3. Is there a character trait that tends to turn you off to the romance when you’re reading?

I don’t like characters who are mean to each other. I’m fine with them fighting if they have strong motivations for their arguments, but I can’t hang in with a hero or a heroine who’s just plain cruel when there are options other than cruelty available to them. If it’s one or two cutting remarks, I’ll wait to see where it’s going — I thought Charlotte Stein did this really well in her erotica short Restraint — but flat-out assholery is difficult to redeem, for me. (I make an exception for Cara McKenna’s psychologically interesting assholes, who aren’t mean so much as terribly, terribly broken, with their brokenness manifesting as meanness. But that’s a whole ‘nother answer.)

4. Do you find romantic inspiration in real-life events? What’s one of the romantic things someone has done for you or for someone you know?

Um, not really? Honestly, if you met me, you would probably think I was the least romantic person you’ve ever met. I don’t really like emotional spectacles of any kind, so real-life romantic gestures make me cringey. But my parents have been married for forty years, and my dad sometimes says that my mom’s been five different women since he met her. I find love that is willing to embrace challenge and change is very romantic — which is one reason that I’m on record as having a difficult time with epilogues. They often feel so static to me (Look! Everything is perfect!), whereas my idea of romance is a relationship that remains open to constant evolution. I conceive of the happy-ever-after as a brief, perfect moment at the end of the book, followed by the resumption of real life.

5. If you could piece together the perfect romantic hero Frankenstein creation from existing romance novel characters, what would he look like (personality-wise, not physically, although that’s fine too!)?

Oh, but this is what I do for a living, right — piece together perfect romantic heroes, all Frankenstein’s-monster-like? Some people use photographic inspiration to come up with their heroes, but mine exist purely in my head. One that I’m working on right now has a lot of the personality of sheriff Seth Bullock from Deadwood — he’s intense and furiously dedicated to Right with a capital “r.” Throw in a splash of Germanic orderliness and that delicious accent, à la Ralph Fiennes, plus the whole overwhelmed-single-parent dynamic from Mr. Mom and some crazy-hot skills in the sack, and you have the man who is currently occupying my stray thoughts. I’m calling him Otto Schoen. We’ll see how he turns out. :-)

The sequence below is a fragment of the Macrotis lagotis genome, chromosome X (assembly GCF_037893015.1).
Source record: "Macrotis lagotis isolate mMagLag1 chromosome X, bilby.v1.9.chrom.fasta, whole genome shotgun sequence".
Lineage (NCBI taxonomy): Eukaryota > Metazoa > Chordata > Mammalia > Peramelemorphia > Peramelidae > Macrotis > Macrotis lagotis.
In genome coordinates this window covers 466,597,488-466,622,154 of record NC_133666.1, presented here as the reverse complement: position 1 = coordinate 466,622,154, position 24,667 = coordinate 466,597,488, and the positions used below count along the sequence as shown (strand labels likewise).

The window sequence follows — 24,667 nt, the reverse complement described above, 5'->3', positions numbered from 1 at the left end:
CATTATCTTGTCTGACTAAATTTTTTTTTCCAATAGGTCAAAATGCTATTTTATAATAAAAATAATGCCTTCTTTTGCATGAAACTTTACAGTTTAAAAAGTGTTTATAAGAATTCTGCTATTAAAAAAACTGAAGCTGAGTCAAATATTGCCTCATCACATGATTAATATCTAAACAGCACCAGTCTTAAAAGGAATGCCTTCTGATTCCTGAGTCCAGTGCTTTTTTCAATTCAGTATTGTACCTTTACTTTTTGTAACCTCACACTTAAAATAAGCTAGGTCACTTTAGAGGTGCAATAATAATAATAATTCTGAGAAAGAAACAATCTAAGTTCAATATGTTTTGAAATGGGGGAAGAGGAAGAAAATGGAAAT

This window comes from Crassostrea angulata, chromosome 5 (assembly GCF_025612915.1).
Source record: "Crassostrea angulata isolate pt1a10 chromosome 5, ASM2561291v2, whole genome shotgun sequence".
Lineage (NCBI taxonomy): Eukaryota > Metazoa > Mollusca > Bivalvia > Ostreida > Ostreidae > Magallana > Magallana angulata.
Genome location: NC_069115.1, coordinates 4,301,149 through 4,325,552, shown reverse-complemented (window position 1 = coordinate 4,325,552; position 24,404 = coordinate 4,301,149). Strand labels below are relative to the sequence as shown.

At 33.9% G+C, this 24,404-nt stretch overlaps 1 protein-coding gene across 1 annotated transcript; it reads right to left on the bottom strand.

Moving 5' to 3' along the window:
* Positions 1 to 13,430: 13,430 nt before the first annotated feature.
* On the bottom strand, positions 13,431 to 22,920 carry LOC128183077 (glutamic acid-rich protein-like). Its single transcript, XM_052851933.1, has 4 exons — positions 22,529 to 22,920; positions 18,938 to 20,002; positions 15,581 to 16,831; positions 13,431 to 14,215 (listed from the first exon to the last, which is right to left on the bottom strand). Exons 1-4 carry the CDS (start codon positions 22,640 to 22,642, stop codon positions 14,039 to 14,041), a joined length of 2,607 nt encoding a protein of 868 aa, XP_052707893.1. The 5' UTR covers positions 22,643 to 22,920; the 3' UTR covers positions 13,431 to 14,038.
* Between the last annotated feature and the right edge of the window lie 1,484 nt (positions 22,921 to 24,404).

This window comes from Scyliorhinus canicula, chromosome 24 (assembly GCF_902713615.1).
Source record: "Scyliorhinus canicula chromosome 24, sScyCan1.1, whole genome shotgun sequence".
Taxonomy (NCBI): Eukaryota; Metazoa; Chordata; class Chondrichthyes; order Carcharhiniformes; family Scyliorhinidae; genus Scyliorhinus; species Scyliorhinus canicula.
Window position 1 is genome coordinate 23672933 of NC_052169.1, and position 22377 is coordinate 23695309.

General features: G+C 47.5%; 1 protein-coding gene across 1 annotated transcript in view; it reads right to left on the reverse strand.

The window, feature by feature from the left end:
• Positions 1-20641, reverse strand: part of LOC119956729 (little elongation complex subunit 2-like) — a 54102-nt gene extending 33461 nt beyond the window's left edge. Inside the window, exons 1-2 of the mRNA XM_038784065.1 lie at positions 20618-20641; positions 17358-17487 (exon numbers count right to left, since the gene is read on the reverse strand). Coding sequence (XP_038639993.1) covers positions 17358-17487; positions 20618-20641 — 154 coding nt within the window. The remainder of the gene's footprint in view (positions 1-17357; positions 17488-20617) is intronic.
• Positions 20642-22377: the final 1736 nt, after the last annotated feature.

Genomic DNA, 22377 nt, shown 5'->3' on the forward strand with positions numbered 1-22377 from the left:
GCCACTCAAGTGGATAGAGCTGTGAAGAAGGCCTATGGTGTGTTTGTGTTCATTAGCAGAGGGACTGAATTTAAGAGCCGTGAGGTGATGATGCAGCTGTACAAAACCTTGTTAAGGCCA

6. We all have fangirl moments, so fess up; when was the last time you fangirled?

Oh, I’m a fangirling machine. Half my Twitter friends are people I’ve fangirled. Romance novelists are so nice that pretty much everyone I’ve ever gone gushy over has turned out to be someone I consider a friend. I stalked Cara McKenna in an embarrassing fashion after I read her (genius) erotica book Skin Game. First I e-mailed her, and then I joined Twitter primarily for the purpose of further stalking. Then I made friends with all her friends. Then I got the same haircut as her and started shopping everywhere she shops, and then I stole her husband. After that, I got arrested.

Wait, no, scratch the husband bit. That was a movie I saw once. But most of the rest of it is true, for realz.

Thanks for having me and for asking such great questions! This was fun.

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Ruthie has offered to send one lucky reader an e-copy (format of winner’s choice) of About Last Night. To enter, leave a comment letting me know what you’re romance hero Frankenstein’s monster would look like, along with an email address so I can contact you if you win. Contest is open until midnight, October 5.

Where You Hurt the Most demonstrates perfectly the harmony that emotional impact and intimate detail can have in well-done erotica. Brooke’s story is only about fifty pages long, yet she manages to pack a larger punch in few words than many authors I’ve read of late who have failed to make me resonate with their characters after reading an entire series’ worth of interactions.
Brooke’s story can be seen as a modern-day Beauty and the Beast tale, and as in most of the best adaptations, the “Beast” isn’t the only one who needs saving in this story. Adrian is a man seemingly content with his lot in life. He loves his career as an escort, as it allows him to indulge in his favorite activities: sex, connecting with other people, and appreciating the simpler pleasures in life.

Where You Hurt the Most by Anne Brooke